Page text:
- Aussie bears look to Stevens for support
- Kiwi takes temporary flight for insurance
- Loonie dithers in the middle for now
- Governor Poloz goes it alone
Recent actions and rhetoric from Commonwealth Prime Ministers, and their respective policy makers, have put their commodity sensitive currencies under pressure.
In Australasia, the Kiwi ($0.6592) and Aussie dollar ($0.7370) both linger within striking distance of their six-year lows. In North America, the loonie has fared no better, straddling its own six-year low, while under attack from last week’s Bank of Canada (BoC) rate cut to +0.5%. For now, dealers and investors are willing to trade as if they do not expect any short-term market reprieve for any of these commodity and interest sensitive currencies.
There are a number of key events this week that’s expected to seal the short-term fate for a couple of the currency pairings. Tomorrow down-under, Aussie Q2 inflation numbers and a speech by Governor Stevens from the RBA is expected to have a material impact on the AUD.
Thus far, the recent ‘big’ dollar sentiment and softer global commodity prices, in particular gold and iron ore, have being undermining the AUD. Overnight, the Reserve Bank of Australia (RBA) had the opportunity to adjust its rhetoric on the job market when it published its MPC meeting minutes.
Reserve Bank of Australia (RBA) July Minutes
In the overnight session, the RBA released the minutes of its July meeting. The report revealed that Aussie policy makers continue to “straddle the fence,” which is likely to keep short-term rate expectations further in check. Or will it?
The RBA warned that the strength in Q1 GDP has not managed to carry over into Q2, despite the Aussie unemployment rate nudging towards +6% which is further away from the banks initial forecast of a rise to +6.5%. The market will be looking for clues from the Governor on whether he will be changing the bank’s tune on the labor situation. From any Aussie policy makers perspective it would be rather difficult, especially with recent data continuing to show a soft economy that continues to grow well below trend. However, the central bank did note that “significant labor demand” should succeed in further lowering Australia’s jobless rate. The minutes also reiterated that inflationary pressures are well contained and called for further AUD decline to assist economic recovery.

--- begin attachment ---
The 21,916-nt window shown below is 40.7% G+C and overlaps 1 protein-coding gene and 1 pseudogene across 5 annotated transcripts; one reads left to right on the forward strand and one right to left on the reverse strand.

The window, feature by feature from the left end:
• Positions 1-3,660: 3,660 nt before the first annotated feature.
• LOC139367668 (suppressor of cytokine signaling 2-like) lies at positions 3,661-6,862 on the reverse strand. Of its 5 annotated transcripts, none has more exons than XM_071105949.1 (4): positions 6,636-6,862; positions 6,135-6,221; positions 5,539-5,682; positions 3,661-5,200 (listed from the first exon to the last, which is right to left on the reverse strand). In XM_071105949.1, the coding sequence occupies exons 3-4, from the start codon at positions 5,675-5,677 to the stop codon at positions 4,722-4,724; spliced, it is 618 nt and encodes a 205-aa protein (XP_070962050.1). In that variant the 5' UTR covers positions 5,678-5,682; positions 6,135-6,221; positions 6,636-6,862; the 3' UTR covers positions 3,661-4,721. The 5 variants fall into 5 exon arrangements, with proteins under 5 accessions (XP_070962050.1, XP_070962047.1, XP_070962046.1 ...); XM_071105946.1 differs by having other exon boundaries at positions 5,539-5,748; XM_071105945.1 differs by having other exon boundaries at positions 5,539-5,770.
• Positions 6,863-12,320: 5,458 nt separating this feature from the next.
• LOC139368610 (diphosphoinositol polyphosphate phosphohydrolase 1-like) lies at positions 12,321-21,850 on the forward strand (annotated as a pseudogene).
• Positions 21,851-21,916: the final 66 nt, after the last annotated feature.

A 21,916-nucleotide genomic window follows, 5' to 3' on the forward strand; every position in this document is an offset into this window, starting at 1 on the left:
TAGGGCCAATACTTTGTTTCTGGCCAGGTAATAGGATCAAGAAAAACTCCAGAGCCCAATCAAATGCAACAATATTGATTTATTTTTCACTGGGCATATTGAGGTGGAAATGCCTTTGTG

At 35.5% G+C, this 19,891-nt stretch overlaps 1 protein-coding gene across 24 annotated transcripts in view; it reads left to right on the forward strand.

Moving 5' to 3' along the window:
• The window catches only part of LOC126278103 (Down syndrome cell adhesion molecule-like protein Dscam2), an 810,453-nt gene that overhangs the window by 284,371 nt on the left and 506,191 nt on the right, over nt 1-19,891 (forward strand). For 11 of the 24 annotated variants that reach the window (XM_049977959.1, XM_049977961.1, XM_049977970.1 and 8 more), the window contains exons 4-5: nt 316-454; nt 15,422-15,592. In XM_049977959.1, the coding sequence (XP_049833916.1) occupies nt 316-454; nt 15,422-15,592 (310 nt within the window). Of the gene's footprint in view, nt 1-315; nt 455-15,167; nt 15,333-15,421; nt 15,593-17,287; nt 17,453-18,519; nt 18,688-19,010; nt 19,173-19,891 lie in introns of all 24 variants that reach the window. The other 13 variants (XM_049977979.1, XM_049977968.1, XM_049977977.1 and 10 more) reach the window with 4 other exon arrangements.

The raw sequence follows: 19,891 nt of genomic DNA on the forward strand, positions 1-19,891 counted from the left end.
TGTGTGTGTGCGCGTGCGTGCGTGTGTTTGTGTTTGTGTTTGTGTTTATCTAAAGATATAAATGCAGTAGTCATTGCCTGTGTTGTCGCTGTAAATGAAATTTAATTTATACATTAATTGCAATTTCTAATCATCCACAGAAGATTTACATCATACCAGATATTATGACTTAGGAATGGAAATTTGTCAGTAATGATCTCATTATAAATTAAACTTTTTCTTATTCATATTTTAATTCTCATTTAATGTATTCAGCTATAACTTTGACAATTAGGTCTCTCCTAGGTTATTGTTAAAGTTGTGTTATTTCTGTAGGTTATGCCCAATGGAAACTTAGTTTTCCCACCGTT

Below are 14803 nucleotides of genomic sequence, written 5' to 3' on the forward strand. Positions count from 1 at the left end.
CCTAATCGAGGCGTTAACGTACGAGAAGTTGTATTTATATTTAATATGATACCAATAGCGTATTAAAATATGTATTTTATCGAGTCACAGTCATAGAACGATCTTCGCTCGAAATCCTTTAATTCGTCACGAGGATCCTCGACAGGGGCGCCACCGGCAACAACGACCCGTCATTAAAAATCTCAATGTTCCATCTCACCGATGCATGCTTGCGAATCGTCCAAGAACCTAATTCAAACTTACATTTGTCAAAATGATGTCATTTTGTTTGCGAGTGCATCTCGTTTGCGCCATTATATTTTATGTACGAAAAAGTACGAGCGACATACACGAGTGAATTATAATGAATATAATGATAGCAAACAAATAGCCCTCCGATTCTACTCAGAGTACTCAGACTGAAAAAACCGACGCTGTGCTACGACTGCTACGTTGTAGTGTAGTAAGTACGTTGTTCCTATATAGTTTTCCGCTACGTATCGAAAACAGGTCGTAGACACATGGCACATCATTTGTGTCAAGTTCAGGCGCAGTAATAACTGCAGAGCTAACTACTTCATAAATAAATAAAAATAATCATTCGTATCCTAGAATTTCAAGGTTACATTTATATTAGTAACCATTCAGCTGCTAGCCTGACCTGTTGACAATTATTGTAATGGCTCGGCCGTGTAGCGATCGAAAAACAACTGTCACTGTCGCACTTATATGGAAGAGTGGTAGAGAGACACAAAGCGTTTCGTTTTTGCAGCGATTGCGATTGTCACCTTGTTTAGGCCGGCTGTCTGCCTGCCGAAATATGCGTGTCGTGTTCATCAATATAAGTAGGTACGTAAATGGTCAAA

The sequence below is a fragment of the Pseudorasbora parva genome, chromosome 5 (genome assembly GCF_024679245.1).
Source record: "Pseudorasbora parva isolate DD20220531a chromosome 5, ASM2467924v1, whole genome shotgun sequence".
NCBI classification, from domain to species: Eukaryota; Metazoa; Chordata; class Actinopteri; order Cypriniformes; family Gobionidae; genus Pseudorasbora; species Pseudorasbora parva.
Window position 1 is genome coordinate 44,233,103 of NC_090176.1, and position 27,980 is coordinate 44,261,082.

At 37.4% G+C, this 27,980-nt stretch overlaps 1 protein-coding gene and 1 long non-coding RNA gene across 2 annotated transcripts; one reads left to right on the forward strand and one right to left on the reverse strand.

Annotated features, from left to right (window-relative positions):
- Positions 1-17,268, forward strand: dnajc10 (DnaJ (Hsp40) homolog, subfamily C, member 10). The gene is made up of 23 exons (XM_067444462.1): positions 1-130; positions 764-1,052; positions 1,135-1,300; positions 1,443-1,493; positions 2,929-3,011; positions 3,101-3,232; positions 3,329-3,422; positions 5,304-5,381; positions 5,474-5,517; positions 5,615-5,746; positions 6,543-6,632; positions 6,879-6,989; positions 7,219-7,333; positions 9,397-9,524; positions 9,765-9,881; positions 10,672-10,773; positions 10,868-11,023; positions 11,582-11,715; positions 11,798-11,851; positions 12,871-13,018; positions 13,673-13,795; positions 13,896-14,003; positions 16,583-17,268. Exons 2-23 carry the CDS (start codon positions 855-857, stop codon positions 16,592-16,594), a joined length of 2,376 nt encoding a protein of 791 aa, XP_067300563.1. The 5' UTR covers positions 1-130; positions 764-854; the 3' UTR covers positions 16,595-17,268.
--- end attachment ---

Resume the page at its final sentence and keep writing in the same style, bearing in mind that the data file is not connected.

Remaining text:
On Wednesday, the RBA is expected to ignore the headline inflation print and focus on the core (+0.6%e q/q), which is expected to remain benign. This would continue to reflect ongoing weak wage growth and further support a “sub-par” performing economy. If consistent with expectations, the inflation data is unlikely to be low enough to justify any immediate rate cut (+2%). The market will be looking to Governor Stevens’ speech later in the day on economic policy matters for further clues as the minutes reveal a moderately dovish spin on recent economic developments.
Kiwi Takes Temporary Flight
Not unlike its Australasian partner, the AUD, the Kiwi’s value ($0.6590) has been undermined by the ‘big’ dollars rate appeal and soft global commodity prices.